For some reason, the past several years has seen us through the deaths of many celebrities. We’ve lost people like Heath Ledger, Whitney Houston, Paul Walker, James Brown, and Amy Winehouse, – just to name a few. We’ve also lost a few less popular “celebrities” (in the sense that they are well-known), like Osama Bin Laden and Muammar Gaddafi.
In general, people mourn the deaths of the celebrities that were well-liked, and rejoice over the deaths of those public figures that were disliked or even hated. This past week, we lost another unpopular celebrity – Fred Phelps of the Westboro Baptist Church. He and his church members are infamous for their messages of hatred, their picketing of funerals, and their general disrespect for the human experience.
Although I have never agreed with nor liked the stance of the Westboro Baptist Church, I have to admit that I felt a heaviness about the death of Mr. Phelps and a deep sadness about some of the disparaging comments made about him that I’ve read online.
As a believer in Christ, I am called to love others no matter what I think their shortcomings are. In fact, Jesus tells us that it is easy to love those who are good to us and who love us back, but the real challenge is loving those we dislike. Although Mr. Phelps and I are vastly different in our ideas of God and of spirituality, I know that I am still called to love him and the members of his church.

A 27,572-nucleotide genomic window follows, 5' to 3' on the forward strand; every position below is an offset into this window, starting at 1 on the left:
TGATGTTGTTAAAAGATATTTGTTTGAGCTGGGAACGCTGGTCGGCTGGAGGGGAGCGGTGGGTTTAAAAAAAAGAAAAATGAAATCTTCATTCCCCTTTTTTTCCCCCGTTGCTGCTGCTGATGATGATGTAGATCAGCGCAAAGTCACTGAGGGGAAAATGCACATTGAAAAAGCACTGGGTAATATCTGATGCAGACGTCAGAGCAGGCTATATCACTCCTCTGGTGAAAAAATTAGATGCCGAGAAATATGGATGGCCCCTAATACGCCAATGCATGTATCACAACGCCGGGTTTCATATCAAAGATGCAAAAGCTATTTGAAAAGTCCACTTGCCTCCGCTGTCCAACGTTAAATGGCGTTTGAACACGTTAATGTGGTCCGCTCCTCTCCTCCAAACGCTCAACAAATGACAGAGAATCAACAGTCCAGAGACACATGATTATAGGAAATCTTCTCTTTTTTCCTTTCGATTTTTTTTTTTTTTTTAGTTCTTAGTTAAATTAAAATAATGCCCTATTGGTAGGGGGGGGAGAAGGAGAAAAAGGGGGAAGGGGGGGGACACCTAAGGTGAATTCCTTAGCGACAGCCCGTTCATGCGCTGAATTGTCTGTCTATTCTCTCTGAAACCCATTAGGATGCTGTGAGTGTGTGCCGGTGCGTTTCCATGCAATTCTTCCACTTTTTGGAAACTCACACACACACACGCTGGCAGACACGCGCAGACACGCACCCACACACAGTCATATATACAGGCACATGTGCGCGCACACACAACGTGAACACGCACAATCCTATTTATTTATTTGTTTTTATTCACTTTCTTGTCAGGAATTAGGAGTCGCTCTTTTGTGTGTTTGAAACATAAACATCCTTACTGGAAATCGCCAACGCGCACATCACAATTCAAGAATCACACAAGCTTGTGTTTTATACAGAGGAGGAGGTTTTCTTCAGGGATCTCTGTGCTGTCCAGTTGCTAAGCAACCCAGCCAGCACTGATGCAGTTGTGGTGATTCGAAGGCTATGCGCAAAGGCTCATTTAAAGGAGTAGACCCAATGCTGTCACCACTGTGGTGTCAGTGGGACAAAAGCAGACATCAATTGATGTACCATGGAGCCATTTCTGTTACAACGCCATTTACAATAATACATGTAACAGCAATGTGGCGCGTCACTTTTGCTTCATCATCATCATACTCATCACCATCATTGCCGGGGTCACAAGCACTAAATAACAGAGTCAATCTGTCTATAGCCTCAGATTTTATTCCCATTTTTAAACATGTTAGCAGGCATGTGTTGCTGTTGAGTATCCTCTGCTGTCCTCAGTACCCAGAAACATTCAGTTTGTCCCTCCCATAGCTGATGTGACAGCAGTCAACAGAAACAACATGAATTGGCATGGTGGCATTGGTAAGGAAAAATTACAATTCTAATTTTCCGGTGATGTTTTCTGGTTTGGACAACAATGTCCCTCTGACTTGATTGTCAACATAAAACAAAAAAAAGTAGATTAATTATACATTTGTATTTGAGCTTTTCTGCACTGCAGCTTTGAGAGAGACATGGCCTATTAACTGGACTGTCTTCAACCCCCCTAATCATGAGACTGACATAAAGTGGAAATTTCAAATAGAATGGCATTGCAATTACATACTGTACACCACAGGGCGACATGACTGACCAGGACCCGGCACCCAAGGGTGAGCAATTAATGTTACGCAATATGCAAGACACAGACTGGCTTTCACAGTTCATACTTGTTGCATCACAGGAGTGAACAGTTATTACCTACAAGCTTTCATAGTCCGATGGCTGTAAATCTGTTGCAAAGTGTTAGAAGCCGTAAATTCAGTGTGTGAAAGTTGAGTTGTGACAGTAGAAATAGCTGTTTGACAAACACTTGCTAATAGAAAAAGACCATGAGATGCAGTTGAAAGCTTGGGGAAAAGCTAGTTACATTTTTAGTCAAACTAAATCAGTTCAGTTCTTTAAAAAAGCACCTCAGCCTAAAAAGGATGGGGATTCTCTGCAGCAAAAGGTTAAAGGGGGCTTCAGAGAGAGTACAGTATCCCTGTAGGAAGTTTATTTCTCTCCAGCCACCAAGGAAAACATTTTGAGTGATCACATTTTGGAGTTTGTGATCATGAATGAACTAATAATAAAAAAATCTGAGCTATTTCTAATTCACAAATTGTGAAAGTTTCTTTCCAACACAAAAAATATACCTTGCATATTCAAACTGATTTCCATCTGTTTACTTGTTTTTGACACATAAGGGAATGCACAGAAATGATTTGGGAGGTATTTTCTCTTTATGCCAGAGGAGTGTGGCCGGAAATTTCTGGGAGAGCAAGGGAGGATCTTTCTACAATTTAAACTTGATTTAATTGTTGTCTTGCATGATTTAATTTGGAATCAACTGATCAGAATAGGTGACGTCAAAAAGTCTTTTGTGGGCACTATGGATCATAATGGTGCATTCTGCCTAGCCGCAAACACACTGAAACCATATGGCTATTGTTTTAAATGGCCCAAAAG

He is still someone’s father, someone’s friend, someone’s husband, someone’s son, someone’s grandfather – his life is still God-given and miraculous. How dare we cheapen it by rejoicing over his death?
Many people want to see change in this world, and think that by losing the less favorable members of society our world will become a better place. But that’s not true.
Our world becomes a better place when we practice love, in spite of whatever others practice.
“And now these three things remain; faith, hope, and love. But the greatest of these is love.” -1 Corinthians 13:13